Caroline said: “All this meant was they made sure Keira can leave class five minutes early to get to the bus stop without getting shouted at on the stairs.”
Aberdeenshire Council said they had offered Keira and her friends a space in school to use if desired.
However, Caroline argues this means her daughter was effectively being isolated.
“They offered Keira a ‘safe room’. That’s like something you’d get in a prison.
“She’s being segregated from the rest of the school, rather than them actually tackling the problem.”
Keira said that teachers at Inverurie know that the bullying is going on.
She added: “I told my head of year that the school had a culture of bullying. He just said: ‘that’s a bit of an exaggeration.’”
Not knowing where to turn, Caroline and Lee contacted the police, with an officer visiting the family at home last week.
Lee said the policeman was “really nice, really good, really put our minds at rest and assured us that the police don’t like this kind of thing.”
The family has also been in contact with Aberdeenshire West MSP Alexander Burnett, who has agreed to a meeting with them to discuss the matter.
Mr Burnett’s office confirmed to The P&J that he would be meeting with the Chuters.
‘We want the school to admit they’ve got a bullying problem’
Lee said: “I’ve often said to Caroline that if we could afford to educate our children at home and put them through their exams privately, I’d happily do it. At least then we’d know they’re safe. But it shouldn’t have to be like that.
“When I was at school we were told it was the best days of our life. I feel sorry for any kid that goes to school now, because it’s certainly not the best days of their lives anymore.”
I asked Keira whether she had ever felt safe at school. “No, not properly. Not since primary school.”
Lee said the family has been left frustrated at what they perceive as a lack of action by Inverurie Academy. Particularly given reports of other pupils being routinely targeted at the school.
“Scotland has such stringent hate crime laws,” he said, “but they don’t seem to operate within a school building.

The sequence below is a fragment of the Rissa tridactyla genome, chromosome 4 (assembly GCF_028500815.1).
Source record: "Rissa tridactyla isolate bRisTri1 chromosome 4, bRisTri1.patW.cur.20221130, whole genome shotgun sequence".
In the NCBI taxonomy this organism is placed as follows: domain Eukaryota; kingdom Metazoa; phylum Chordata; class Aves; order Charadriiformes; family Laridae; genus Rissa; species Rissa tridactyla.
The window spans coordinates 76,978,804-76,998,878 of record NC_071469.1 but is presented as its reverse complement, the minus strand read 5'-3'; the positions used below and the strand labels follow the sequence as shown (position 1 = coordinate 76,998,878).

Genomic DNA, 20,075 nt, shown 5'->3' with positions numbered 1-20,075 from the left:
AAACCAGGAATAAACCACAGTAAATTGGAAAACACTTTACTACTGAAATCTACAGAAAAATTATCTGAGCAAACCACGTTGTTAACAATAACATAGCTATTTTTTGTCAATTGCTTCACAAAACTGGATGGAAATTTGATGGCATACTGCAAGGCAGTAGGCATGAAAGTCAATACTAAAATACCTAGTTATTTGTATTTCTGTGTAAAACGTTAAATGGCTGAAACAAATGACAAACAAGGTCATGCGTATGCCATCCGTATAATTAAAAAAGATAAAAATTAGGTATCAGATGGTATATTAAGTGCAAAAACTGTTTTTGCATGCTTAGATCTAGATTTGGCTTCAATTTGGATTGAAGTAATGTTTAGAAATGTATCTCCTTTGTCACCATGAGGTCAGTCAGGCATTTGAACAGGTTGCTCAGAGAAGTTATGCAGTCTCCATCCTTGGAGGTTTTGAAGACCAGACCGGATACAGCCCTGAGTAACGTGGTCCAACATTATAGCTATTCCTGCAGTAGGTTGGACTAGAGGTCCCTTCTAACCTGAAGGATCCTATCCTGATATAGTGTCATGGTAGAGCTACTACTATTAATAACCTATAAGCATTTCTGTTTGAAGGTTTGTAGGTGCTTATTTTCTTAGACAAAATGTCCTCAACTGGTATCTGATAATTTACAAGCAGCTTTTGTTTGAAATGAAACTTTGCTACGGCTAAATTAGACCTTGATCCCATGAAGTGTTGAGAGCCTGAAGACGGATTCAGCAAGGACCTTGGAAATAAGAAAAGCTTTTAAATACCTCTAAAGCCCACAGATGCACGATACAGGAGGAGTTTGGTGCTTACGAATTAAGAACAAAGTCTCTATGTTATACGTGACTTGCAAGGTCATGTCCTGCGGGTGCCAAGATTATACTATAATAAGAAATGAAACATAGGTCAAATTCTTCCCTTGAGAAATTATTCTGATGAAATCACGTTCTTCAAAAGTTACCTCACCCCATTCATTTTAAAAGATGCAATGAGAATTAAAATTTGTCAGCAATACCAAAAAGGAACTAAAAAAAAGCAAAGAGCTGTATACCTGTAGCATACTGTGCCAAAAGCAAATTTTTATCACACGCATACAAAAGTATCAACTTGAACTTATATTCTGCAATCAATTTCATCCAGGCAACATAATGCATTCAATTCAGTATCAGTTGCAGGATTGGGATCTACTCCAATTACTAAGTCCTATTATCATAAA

“What we really want from the school is for them to admit there’s a problem.
“It would be refreshing if they just held their hands up. Even if they just admitted that they aren’t doing enough, they’d get a little bit of respect from us.
“We’re told the school can’t exclude the boy who’s tormenting Keira, because ‘he has a right to an education.’
“What about Keira?
“I just sit there and I think, she doesn’t deserve this. It’s hard, it is hard.”
Aberdeenshire Council responds
An Aberdeenshire Council spokesman said: “The school worked very closely with the family and partner agencies following an incident with a fellow pupil, who ultimately offered to make an apology.
“The school has not been made aware of any further issues with that pupil but would want to hear of any ongoing concerns.
“While it has been challenging to identify individuals who may have used offensive language, we would welcome further discussion with the family in the hope of finding a resolution.”
Inverurie Academy pointed out that it has a range of support available to pupils, including:
- A pupil wellbeing worker
- A pupil support worker
- A school counsellor
- A SAMH ‘Time for Me’ practitioner
- Lets Introduce Anxiety Management (LIAM) staff
The spokesman added that all staff have been asked to complete LGBT awareness training. This mirrors similar efforts at Aberdeen City schools.